Cheap Recipe: Apple-Sauerkraut Stew

18 Aug
For a printable version of this recipe, click here. 

IMG_3710We’re used to eating a lot of “kraut & weenies” around our house. My German Hubby could eat sauerkraut right out of the can seven days a week if he had to. I usually just fry some sausage in the skillet and heat the kraut on the side, and that’s dinner. But after a heavy day of coffee-drinking yesterday, I was a little leary of such an acidic dinner. So, I took the opportunity to dabble with a recipe from Taste of Home’s Dinner on a Dime cookbook, alter it to my liking, and wound up with a marvelously toned-down version that ate like a rich, hearty stew rather than just a couple of quick-fix dinner items. The resulting meal still tasted like kraut, but the apples and onions muted the extra acidity quite a bit without masking any flavors. Deee-licious!

The onions should become yellower and more translucent before other ingredients are added.

The onions should become yellower and more translucent before other ingredients are added.

Begin by halving a sweet onion longwise and then slicing the halves into slivers. Saute over medium heat with a little butter for about fifteen minutes, or until the onions are just starting to brown a little. While onions are cooking, take a couple

I sliced the apples to resemble smallish French fries.

I sliced the apples to resemble smallish French fries.

 of apples (I used Red Delicious) and chop them into small (but not tiny) slivers. The original recipe called for shredding them, but I wanted to maintain a discernible texture from the already-shredded sauerkraut so I chopped mine instead.

Next, slice a package of cheap smoked sausage (I bought turkey sausage–it’s generally about a buck cheaper than regular, and I seriously can’t tell the difference) into small, bite-

Turkey sausage. If you don't tell them, they won't know it.

Turkey sausage. If you don't tell them, they won't know it.

sized rounds. Drain a 14-oz. can of sauerkraut and add to the cooked onions, along with the apples and sausage pieces. Pour apple juice over the whole mixture. The recipe called for 1/2 cup apple juice, but when

This didn't look like nearly enough juice, so I took some liberties.

This didn't look like nearly enough juice, so I took some liberties.

 I measured it, it really didn’t look like a whole lot, so I wound up using closer to a cup-and-a-half of juice.

Simmer the mixture over medium heat for at least fifteen minutes. Mine went closer to half an hour because I got distracted changing out Elmo videos and refilling a toddler’s milk in the middle of the process, so I was really glad I’d added that extra juice to boil away. So, it’s good to know you’ve got some wiggle room with this dish–it doesn’t have to go straight on the table and get eaten immediately if your evening doesn’t turn out that neatly. 🙂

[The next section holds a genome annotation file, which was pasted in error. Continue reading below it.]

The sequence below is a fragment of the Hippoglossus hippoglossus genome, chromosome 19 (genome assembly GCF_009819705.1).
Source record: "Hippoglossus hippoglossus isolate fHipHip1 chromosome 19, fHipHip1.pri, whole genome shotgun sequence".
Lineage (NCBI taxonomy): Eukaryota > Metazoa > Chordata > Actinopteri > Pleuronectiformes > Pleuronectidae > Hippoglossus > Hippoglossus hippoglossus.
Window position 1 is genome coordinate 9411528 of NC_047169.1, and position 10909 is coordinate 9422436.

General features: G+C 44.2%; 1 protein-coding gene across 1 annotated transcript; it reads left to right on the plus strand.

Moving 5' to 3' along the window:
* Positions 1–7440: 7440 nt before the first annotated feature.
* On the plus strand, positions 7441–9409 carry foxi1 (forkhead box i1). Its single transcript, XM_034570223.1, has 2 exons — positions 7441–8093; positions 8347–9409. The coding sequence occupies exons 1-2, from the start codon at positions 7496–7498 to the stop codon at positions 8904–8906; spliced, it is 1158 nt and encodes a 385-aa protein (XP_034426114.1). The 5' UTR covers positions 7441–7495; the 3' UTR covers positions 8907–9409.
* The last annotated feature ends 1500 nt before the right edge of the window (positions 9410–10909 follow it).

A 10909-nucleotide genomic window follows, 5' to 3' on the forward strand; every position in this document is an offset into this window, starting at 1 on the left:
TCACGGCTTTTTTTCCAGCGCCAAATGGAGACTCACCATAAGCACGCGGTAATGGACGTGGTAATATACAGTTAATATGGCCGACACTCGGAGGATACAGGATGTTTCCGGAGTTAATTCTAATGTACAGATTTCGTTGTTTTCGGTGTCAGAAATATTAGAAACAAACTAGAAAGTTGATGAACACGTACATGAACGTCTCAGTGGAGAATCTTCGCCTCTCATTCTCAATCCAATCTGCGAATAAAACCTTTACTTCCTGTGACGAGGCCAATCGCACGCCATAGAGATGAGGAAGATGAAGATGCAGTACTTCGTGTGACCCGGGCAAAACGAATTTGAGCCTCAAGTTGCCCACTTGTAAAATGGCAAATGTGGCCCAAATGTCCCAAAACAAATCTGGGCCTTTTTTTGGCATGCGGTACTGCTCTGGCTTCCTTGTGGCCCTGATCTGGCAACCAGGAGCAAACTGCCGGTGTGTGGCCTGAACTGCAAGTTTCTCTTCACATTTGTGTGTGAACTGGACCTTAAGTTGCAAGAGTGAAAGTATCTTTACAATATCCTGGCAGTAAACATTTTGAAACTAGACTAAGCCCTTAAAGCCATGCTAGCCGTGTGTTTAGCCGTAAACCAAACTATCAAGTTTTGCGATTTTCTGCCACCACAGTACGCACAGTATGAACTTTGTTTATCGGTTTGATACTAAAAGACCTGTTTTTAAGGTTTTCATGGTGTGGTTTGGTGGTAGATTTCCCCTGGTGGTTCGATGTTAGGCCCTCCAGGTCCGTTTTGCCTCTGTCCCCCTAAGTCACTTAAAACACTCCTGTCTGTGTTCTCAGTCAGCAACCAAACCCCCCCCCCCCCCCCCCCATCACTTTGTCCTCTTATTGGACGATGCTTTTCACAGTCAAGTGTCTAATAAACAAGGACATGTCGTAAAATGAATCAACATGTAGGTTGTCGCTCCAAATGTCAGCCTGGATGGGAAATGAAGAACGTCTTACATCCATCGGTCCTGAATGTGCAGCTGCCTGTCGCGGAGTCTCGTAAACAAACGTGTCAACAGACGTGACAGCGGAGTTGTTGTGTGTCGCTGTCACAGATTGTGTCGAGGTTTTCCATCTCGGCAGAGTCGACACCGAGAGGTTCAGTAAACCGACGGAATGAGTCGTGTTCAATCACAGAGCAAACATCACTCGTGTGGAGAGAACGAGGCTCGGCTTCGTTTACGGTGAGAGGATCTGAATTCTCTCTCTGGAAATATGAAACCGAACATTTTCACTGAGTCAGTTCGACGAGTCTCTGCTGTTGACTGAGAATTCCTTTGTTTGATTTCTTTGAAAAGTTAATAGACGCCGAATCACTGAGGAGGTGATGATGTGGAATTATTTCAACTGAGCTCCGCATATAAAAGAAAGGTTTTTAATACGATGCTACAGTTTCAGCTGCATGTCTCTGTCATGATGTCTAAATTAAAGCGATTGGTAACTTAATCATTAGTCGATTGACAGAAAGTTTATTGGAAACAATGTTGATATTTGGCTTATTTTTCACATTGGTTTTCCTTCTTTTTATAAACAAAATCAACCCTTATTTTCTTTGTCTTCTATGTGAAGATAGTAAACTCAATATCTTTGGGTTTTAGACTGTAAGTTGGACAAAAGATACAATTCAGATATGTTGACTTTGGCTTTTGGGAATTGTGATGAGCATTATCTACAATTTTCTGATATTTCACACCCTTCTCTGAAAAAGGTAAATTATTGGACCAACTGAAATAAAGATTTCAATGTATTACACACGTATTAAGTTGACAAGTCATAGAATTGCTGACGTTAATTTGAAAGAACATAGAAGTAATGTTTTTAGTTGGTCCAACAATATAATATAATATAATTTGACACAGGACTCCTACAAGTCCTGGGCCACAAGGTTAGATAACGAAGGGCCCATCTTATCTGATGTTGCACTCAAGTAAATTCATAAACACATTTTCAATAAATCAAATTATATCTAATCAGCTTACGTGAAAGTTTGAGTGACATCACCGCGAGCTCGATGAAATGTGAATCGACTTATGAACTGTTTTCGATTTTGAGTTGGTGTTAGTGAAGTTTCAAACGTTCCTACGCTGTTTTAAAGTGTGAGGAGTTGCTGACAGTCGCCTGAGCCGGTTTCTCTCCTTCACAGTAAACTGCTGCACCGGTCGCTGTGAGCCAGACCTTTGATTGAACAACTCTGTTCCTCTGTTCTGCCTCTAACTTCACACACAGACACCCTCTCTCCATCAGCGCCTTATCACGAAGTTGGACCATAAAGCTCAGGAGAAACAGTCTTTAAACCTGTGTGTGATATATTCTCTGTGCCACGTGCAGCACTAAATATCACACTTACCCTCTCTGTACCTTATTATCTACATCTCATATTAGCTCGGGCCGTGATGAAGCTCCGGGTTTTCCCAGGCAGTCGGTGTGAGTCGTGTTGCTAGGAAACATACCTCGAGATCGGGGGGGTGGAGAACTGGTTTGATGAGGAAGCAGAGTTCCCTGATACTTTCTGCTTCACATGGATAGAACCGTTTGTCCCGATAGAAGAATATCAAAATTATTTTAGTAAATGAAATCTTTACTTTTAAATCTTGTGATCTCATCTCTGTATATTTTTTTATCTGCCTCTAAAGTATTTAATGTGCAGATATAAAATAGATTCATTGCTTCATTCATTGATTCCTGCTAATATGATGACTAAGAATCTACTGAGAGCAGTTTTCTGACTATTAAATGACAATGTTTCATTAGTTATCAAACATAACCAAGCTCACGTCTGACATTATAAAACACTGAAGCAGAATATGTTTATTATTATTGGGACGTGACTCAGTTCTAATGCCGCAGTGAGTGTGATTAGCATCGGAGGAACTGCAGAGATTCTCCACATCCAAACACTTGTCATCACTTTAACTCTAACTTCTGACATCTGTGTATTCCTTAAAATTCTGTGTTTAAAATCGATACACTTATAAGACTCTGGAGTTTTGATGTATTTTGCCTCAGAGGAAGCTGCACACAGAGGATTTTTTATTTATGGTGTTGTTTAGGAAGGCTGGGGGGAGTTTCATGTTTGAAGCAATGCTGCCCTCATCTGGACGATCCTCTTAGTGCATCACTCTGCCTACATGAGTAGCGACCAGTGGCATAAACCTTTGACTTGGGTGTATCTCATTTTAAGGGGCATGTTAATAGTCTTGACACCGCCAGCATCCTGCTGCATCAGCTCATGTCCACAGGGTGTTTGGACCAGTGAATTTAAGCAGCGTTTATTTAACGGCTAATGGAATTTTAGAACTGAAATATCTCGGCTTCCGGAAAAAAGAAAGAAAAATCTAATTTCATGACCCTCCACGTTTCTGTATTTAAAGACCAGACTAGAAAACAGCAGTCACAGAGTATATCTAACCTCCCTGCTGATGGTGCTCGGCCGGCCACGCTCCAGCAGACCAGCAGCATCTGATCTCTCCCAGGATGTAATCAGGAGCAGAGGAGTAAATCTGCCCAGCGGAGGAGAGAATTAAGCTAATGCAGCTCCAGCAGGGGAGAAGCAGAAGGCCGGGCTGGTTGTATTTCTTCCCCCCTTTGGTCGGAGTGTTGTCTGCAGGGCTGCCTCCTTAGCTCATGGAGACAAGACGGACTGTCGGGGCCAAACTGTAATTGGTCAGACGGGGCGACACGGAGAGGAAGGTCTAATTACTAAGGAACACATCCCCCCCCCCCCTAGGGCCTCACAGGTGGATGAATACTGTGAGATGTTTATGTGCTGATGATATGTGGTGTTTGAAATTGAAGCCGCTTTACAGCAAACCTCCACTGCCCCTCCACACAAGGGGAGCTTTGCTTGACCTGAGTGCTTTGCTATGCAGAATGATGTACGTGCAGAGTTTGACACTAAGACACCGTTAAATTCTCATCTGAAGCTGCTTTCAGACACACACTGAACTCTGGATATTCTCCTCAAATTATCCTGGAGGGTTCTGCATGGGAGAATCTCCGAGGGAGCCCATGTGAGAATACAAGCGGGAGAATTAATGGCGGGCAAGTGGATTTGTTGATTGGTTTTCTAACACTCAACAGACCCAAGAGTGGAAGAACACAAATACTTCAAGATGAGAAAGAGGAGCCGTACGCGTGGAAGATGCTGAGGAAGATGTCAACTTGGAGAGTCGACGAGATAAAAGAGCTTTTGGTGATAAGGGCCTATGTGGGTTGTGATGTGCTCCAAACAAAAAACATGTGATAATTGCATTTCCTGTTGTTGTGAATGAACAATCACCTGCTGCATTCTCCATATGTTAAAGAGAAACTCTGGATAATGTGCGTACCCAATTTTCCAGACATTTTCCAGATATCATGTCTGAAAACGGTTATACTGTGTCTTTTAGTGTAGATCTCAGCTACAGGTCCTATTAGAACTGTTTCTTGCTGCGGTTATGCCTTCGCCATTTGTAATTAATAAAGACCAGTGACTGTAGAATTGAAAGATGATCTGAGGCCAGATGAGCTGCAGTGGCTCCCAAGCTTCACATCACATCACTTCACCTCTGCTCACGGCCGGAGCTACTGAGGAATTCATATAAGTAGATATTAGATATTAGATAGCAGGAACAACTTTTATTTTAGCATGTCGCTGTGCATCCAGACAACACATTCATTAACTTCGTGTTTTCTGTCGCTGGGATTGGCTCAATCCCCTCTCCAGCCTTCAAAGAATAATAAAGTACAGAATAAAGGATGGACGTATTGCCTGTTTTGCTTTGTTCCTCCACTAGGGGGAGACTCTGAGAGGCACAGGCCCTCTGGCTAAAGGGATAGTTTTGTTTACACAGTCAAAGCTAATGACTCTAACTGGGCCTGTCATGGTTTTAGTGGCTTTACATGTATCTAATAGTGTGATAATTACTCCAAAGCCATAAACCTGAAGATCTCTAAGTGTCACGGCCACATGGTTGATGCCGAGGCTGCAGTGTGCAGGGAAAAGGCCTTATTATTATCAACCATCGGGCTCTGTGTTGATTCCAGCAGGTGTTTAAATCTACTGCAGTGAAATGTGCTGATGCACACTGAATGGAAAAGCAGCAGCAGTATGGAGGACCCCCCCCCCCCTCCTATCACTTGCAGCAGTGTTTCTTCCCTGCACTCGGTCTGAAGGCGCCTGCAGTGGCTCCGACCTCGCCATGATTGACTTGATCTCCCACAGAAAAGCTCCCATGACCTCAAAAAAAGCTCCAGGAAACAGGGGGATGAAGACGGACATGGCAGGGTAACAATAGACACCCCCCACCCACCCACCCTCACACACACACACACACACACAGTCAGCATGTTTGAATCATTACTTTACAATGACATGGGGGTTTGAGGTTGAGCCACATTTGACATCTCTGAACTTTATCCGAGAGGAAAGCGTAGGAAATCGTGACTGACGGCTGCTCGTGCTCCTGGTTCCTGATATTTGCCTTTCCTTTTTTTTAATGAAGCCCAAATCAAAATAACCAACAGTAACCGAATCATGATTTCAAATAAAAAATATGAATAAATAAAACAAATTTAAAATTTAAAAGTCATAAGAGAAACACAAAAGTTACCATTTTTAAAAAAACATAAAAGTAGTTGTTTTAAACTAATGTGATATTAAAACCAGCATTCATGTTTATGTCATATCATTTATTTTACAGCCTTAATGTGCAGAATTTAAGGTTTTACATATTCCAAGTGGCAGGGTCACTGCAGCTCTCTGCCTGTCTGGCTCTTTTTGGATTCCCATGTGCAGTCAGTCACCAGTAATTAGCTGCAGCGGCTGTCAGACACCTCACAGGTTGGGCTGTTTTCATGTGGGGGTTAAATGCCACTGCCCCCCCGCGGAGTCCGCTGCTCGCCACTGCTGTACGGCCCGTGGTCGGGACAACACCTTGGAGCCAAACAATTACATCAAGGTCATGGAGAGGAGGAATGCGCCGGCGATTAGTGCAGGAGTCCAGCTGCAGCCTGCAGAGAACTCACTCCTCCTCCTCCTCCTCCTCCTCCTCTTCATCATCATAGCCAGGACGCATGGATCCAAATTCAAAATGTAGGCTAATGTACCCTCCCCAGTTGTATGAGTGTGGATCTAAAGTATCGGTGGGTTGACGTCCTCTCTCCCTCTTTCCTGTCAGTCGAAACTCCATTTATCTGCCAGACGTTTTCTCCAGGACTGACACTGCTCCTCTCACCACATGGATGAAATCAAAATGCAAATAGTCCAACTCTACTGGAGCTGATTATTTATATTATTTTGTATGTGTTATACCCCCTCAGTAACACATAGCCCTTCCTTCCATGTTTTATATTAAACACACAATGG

While it simmers, leave the room and come back in. The sudden delicious aroma will make your knees wobble.

While it simmers, leave the room and come back in. The sudden delicious aroma will make your knees wobble.

Serve in stew bowls or covered individual casserole dishes. This “stew” would be absolutely divine with homemade cornbread. I wish I’d thought of that before I started. A brown-and-serve loaf worked fine for us in the end, but man, was I thinking about cornbread while I ate and kicking myself for not making any!

Oh, and this dish reheats BEAUTIFULLY, so be sure to save some in the fridge to take to work with you. The beauty of the added apple and onion flavors is that the sauerkraut loses that kick of pungency in the process–so you won’t have to worry about being that jerk at work that heated up something in the microwave that smells like a fart in the breakroom! When else can you say that for sauerkraut???

And on THAT note, well…enjoy! 🙂

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2 Responses to “Cheap Recipe: Apple-Sauerkraut Stew”

Trackbacks/Pingbacks

  1. Cheap Recipe: Honey-Glazed Carrots « The Red Kitchen Project - May 11, 2010

    […] somewhat sour or bitter dishes as my main course. Good examples include Corned Beef with Cabbage, Apple-Sauerkraut Stew and traditional Bavarian […]

  2. The Red Kitchen Project » Blog Archive » Cheap Recipe: Honey-Glazed Carrots - February 10, 2011

    […] somewhat sour or bitter dishes as my main course. Good examples include Corned Beef with Cabbage, Apple-Sauerkraut Stew and traditional Bavarian […]

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